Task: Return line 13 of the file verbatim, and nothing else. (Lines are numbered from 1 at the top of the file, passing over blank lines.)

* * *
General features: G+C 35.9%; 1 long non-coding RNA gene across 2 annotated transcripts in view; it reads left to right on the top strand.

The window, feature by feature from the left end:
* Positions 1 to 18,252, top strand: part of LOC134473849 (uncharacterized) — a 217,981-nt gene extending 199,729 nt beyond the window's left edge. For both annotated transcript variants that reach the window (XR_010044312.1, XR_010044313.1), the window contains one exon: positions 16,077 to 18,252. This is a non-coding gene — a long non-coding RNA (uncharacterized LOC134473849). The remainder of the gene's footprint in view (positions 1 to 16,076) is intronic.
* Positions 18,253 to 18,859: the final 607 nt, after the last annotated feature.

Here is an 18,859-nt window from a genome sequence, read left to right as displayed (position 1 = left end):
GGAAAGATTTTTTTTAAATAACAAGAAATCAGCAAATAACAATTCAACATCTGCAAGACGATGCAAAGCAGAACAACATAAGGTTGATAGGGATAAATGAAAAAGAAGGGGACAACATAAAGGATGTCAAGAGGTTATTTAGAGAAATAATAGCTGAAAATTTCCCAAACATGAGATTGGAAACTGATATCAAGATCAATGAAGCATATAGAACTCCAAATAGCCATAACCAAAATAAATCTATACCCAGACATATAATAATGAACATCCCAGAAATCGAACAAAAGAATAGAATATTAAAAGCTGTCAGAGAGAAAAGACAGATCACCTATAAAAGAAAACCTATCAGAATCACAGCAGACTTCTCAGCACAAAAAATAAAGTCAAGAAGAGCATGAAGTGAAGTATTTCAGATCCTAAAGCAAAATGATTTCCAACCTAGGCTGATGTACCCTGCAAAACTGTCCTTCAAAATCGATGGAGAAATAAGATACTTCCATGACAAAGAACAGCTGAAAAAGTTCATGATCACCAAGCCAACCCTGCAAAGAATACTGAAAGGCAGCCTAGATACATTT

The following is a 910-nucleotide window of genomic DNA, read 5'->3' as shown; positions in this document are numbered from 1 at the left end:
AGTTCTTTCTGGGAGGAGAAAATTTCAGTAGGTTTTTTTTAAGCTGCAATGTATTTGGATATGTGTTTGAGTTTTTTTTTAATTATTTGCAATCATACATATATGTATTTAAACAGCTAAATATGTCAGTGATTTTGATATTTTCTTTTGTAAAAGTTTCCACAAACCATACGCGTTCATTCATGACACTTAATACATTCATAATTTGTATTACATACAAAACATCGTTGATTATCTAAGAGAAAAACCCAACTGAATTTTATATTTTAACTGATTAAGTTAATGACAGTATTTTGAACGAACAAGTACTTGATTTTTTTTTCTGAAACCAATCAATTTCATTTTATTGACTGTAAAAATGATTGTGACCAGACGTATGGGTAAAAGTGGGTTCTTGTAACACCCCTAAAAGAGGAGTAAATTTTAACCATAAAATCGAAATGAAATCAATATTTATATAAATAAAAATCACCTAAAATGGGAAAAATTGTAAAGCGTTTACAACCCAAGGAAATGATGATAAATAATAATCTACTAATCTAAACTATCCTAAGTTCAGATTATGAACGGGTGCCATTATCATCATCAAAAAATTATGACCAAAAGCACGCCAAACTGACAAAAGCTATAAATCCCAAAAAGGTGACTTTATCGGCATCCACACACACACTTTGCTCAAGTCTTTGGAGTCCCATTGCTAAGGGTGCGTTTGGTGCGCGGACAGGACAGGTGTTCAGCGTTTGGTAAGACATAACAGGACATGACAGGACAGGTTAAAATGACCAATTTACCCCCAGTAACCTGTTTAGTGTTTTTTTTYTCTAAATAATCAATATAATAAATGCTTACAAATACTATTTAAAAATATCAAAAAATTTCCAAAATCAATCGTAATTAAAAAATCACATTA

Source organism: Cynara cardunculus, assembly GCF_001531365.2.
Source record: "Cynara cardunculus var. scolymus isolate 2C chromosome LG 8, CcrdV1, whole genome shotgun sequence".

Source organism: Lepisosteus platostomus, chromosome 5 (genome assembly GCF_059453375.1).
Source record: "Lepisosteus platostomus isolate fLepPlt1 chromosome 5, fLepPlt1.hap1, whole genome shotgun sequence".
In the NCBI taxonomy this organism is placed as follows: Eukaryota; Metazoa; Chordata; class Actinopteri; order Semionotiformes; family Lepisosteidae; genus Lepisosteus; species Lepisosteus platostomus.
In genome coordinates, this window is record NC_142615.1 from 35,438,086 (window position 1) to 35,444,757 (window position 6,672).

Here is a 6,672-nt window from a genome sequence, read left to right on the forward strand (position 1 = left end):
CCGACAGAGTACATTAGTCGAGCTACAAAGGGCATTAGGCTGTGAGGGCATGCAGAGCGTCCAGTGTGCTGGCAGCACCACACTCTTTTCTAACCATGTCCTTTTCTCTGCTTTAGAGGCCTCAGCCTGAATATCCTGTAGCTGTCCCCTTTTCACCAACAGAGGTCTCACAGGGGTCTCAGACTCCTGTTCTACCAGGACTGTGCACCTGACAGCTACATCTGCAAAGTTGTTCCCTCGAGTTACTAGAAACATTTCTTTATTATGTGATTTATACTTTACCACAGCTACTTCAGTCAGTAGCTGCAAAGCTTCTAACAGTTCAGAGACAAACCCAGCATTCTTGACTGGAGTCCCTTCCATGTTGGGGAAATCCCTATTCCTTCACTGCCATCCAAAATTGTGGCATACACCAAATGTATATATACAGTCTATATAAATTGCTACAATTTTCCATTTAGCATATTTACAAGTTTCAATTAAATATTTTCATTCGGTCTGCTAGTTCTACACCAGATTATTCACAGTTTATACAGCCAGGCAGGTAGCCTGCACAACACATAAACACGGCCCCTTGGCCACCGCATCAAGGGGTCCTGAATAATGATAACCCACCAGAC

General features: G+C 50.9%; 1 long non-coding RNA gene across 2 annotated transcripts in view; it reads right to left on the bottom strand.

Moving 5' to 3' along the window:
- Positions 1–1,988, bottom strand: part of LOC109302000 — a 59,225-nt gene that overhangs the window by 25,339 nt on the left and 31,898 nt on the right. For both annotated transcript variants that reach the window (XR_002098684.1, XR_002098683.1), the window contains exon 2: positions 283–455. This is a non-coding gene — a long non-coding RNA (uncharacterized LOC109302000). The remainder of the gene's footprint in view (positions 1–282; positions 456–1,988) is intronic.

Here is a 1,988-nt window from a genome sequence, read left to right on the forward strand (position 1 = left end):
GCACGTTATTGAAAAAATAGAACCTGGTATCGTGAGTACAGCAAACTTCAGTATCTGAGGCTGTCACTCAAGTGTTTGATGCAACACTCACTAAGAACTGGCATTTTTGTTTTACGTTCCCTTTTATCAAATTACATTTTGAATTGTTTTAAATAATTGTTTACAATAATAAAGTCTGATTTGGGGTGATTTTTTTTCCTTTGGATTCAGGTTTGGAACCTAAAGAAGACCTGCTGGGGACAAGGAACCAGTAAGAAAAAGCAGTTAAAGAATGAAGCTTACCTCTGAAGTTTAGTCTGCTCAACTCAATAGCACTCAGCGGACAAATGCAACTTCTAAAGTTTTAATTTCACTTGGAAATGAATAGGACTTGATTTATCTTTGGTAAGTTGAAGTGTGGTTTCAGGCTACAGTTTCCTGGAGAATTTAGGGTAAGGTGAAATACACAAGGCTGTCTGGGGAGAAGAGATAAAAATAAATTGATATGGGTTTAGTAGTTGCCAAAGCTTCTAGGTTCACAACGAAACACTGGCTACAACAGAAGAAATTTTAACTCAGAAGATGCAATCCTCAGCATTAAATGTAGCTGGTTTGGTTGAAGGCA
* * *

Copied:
In the NCBI taxonomy this organism is placed as follows: Eukaryota; Metazoa; Chordata; class Actinopteri; order Semionotiformes; family Lepisosteidae; genus Lepisosteus; species Lepisosteus platostomus.